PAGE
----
Racing: Baker pair prepare for spring features

Lion Tamer is back in training. Photo / Getty Images
Lion Tamer is back in training. Photo / Getty Images

Victoria Derby winner Lion Tamer will campaign exclusively in Melbourne this spring, with the Cox Plate and Melbourne Cup his goals.

Bjorn Baker, who trains the colt in partnership with father Murray, said Lion Tamer was back in work after missing the autumn because of a few minor hiccups.

"He's back and going well at the moment. He looks great and he's probably got stronger," said Baker. "He's still a fair way off resuming. We will probably be looking to get to Melbourne in mid-August and he won't race here [New Zealand], he'll just race in Australia."

Baker said they were yet to set Lion Tamer's spring programme in concrete, but indicated the Memsie Stakes (1400m) at Caulfield on August 27 was a possible starting point.

"The main target is the Cox Plate and Melbourne Cup," Baker said.

Stablemate Harris Tweed is also on track for a spring campaign in Melbourne after undergoing a wind operation during the autumn.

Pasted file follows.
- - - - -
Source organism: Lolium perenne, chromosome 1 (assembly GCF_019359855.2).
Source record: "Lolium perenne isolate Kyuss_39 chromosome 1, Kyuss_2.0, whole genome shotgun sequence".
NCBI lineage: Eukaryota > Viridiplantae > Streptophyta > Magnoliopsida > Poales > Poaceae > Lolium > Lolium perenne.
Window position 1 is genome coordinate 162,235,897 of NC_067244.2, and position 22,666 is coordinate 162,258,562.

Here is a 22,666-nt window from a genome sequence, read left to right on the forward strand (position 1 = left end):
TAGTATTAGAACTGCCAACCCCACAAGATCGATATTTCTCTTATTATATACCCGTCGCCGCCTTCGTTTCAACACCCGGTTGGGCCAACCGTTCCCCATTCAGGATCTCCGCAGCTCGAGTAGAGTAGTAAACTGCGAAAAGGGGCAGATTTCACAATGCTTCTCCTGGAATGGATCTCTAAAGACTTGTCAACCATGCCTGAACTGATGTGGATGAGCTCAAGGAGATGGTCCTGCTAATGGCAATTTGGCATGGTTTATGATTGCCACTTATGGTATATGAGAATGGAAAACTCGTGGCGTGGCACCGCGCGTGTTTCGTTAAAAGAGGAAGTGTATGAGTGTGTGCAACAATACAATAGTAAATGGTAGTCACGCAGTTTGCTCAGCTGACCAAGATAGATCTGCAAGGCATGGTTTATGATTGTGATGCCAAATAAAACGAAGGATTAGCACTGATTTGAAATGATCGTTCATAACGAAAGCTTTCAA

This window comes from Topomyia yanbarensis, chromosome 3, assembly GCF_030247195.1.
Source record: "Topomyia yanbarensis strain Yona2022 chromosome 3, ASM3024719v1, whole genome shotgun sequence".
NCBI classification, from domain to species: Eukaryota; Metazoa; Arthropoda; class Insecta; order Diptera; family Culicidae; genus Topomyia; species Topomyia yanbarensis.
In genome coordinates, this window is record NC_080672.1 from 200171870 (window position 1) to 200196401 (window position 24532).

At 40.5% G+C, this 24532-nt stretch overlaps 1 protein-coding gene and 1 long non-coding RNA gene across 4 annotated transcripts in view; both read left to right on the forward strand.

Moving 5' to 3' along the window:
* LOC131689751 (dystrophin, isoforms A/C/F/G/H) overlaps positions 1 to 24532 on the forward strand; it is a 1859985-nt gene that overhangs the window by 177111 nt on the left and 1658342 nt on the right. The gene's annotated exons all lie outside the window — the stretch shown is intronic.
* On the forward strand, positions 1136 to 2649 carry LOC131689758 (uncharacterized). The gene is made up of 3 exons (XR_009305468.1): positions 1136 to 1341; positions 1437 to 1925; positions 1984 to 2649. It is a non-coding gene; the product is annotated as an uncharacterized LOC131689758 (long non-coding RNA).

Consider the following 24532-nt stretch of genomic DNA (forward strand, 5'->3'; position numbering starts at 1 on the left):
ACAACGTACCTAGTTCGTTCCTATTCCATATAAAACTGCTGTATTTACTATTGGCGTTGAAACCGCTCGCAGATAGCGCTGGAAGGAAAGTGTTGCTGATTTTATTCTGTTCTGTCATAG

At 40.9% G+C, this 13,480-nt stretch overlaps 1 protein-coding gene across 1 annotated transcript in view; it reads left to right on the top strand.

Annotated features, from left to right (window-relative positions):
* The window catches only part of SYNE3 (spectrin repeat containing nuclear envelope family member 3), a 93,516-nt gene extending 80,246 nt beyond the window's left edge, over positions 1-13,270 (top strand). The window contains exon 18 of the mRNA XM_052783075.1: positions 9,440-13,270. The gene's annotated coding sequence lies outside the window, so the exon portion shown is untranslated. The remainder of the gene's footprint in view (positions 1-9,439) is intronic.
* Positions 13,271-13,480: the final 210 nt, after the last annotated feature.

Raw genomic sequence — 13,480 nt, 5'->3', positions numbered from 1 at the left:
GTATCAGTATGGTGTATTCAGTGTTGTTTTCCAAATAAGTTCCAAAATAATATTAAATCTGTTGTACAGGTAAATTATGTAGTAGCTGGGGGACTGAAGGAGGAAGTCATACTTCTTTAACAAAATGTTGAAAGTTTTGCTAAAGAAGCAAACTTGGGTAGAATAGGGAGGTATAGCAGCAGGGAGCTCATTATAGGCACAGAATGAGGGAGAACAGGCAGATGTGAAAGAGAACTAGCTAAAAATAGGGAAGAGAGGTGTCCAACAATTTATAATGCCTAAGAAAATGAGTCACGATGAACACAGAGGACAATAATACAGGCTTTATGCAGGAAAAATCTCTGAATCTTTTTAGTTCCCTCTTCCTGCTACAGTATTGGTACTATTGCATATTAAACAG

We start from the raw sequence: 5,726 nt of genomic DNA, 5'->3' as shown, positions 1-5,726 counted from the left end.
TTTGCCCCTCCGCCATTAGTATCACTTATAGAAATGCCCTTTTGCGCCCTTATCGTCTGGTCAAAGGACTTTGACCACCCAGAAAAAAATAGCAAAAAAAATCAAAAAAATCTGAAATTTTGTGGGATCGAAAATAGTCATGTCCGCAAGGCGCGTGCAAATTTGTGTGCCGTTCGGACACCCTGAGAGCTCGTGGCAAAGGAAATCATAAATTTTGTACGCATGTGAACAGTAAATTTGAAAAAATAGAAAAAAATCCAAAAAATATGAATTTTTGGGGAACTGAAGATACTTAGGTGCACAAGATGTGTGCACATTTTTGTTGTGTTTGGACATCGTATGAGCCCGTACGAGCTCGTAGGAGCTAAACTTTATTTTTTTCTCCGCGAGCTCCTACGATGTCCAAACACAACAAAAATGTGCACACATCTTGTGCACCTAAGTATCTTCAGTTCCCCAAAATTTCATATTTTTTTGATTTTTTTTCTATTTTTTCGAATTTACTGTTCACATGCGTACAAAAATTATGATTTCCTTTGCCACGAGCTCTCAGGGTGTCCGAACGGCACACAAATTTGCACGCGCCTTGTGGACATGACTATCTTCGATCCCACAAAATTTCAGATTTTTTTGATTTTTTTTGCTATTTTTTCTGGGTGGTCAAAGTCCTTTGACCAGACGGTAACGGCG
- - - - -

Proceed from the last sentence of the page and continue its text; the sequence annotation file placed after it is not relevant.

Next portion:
The 5-year-old has finished fifth in the past two Melbourne Cups and was runner-up to Descarado in the Caulfield Cup last year.

Harris Tweed and Lion Tamer will be the Bakers' main spring flagbearers, although filly Jeu de Cartes, a half-sister to their 2008 AJC Australian Derby winner Nom du Jeu, could also earn a trip across the Tasman.

She has won two of her five starts and finished second to Queensland Derby runner-up Shez Sinsational over 2000m at Te Rapa in April.

There is a possibility that Lion Tamer could clash with So You Think in the Cox Plate.

It is among the options being considered for the entire, but a triumphant homecoming may be thwarted by quarantine restrictions.

The son of High Chaparral expanded his European fan club with a gritty win over Prix de l'Arc Triomphe winner Workforce in the Eclipse Stakes at Sandown on Sunday, atoning for his last-start defeat at Royal Ascot.

Trainer Aidan O'Brien nominated the Cox Plate as an option along with the Arc de Triomphe and the Breeders' Cup. But the Ballydoyle farm owned by Coolmore has been rejected as a quarantine facility by Australian authorities, making the trip problematical because of the time he would have to spend at another centre.


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